Urban Terrorism in Afghanistan

A post that’s been sitting in my drafts folder for [looks at watch] 15 months. Dated, but worth publishing.

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The recent suicide truck bombing in Kabul was the deadliest in a long series of attacks targeting Afghanistan’s capital and highlights an important component of the insurgency’s strategy against the Afghan regime and supporting coalition forces. Kabul was the target of an extensive urban terrorism before, during the communist era, and an examination of this earlier campaign yields insights into the strategy of the current insurgency, its assessment of the political situation within Afghanistan, and the identity of the forces who orchestrated the attack.

Throughout history, all of Afghanistan’s would-be conquerors have identified Kabul as the natural seat of power: the one city capable of exerting a degree of influence over the entirety of a country fractured by geography and ethnicity. Located at the confluence of several large valleys, Kabul is the central node for transportation and communication in eastern Afghanistan, and has been home to the few government institutions that Afghanistan managed to develop.

Naturally then, the Soviet-supported communist government of the 1980s was centered on Kabul, and it thus became a primary target for the Mujahideen resistance, orchestrated by Pakistan’s Inter-Service Intelligence and supplied by the Central Intelligence Agency. Mohammad Yousaf, the ISI general who coordinated the Afghan campaign from 1983 to 1987, described in his memoir the centrality of Kabul in the anti-communist campaign:

Kabul has great strategic importance. As we at ISI appreciated, so long as a communist government controlled Kabul it controlled the nerve centre of the country. To win the war we had not only to push the Soviets out of Afghanistan, but also to eject the Afghan communists from Kabul. Only with the Mujahideen ensconced in the capital would the world recognize our victory. Such was General Akhtar’s belief, such was our objective. In order to achieve it Kabul had to burn. (p.144-5)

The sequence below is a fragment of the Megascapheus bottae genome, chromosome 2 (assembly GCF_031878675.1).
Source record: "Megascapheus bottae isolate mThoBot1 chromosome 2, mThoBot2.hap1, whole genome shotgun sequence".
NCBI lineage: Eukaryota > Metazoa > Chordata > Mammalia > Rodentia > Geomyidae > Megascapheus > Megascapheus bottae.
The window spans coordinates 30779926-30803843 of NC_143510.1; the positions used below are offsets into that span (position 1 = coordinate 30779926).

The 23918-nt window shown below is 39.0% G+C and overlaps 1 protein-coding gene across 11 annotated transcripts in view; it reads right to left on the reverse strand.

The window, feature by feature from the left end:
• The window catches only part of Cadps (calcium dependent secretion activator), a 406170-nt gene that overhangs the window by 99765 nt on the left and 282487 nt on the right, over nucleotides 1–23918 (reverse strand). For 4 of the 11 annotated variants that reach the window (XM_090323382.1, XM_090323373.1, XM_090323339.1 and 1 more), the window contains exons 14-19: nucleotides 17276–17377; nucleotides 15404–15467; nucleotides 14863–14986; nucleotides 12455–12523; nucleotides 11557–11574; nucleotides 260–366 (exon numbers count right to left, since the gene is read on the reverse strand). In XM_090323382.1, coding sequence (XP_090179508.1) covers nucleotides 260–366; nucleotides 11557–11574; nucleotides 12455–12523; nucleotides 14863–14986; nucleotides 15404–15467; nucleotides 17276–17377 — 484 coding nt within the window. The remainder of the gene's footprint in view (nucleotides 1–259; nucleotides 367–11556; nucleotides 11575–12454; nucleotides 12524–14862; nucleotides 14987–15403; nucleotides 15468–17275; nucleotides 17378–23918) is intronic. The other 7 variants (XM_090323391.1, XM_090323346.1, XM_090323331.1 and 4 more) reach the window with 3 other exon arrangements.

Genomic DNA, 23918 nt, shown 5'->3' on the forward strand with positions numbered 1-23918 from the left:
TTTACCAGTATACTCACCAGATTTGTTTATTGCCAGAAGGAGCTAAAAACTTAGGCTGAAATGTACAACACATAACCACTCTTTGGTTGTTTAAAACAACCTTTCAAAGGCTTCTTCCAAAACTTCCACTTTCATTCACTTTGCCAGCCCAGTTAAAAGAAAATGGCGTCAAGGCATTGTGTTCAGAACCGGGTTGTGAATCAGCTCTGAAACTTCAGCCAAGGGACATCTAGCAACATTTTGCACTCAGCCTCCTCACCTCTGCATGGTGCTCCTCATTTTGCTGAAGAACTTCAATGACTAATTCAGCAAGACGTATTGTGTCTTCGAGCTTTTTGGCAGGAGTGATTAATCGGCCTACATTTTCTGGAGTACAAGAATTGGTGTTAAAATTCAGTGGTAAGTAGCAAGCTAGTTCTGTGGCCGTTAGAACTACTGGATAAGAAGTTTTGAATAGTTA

It was impossible for the guerrilla Mujahideen to take Kabul by direct assault, but the ISIS assigned such importance to the city that they attempted a short-cut to victory by collapsing the city from within. There were 3 components of this strategy: (1) isolate the city from supplies and facilities by attacking lines of communication and infrastructure supporting the city; (2) bombardment of regime facilities with long-range artillery rockets; and (3) an extensive campaign of urban terrorism, which Yousaf politely described as “sabotage and assassination from within,” and illustrated with some vivid anecdotes:

These attacks could range from a knife between the shoulder blades of a Soviet soldier shopping in the bazaar to the placing of a briefcase bomb in a senior official’s office … The latter included placing a bomb under the dining-room table of Kabul university in late 1983. The explosion, in the middle of their meal, killed nine Soviets, including a woman professor. Educational institutions were considered fair game, as the staff were all communists indoctrinating their students with Marxist dogma. To the Mujahideen this was corrupting the youth of the country, turning them away from the true faith of Islam. (p. 146)

Unsurprisingly, this campaign was not enough to seriously threaten the regime’s hold on Kabul, and with Soviet assistance the security cordon around the capital was expanded and the Mujahideen were pushed further away from the city. The very idea that guerrillas could somehow conquer an enemy capital without a military victory borders on fantasy, but that apparently did not discourage the ISI. When the Soviet Union began to wind down its direct military involvement in Afghanistan, the ISI tried to revive the plan to topple the Najibullah regime, thought to be weakened by the absence of Soviet forces. This plan failed when the Mujahideen directed their energies to and ill-advised on Jalalabad in 1989, much to the chagrin of their ISI handlers, who remained fixated on Kabul:

General Akhtar had an obsession with Kabul. He was adamant that attacks on Kabul should have priority over all others. If a Commander made known to the general that he wanted heavy weapons to hit the city, then he was well on the way to getting them, even if I was opposed. Keeping the pressure on the capital was the fundamental theme of our strategy. If Kabul fell we had won the war – it was as simple as that. (p. 151)

The current terrorism campaign in 2017 has the same objective of overthrowing the capital, and though its targeting is more indiscriminate, the strategy guiding it is more sophisticated and effective. Whereas the campaign in the 1980s targeted the regime and its security services directly, the bombings in recent months are undermining the regime’s legitimacy by attacking the population’s sense of security.

The May 31 bombing on the edge of Kabul’s Green Zone is illustrative of the strategy. A truck bomb was detonated near the German embassy during morning rush hour, killing 150 people and making it the deadliest terrorist attack in Kabul history. The objective of this attack was revealed in the days following the attack, when on 2 June violent protests at the government’s failure to provide security resulted in 5 dead at the hands of Afghan security forces. So in the eyes of the populace, not only had the government failed to protect them from terrorists, they killed them when they dared protest that fact. Days later, 3 suicide bombers struck a funeral for Salim Izadyar, a prominent victim of the protests, killing another 18 people.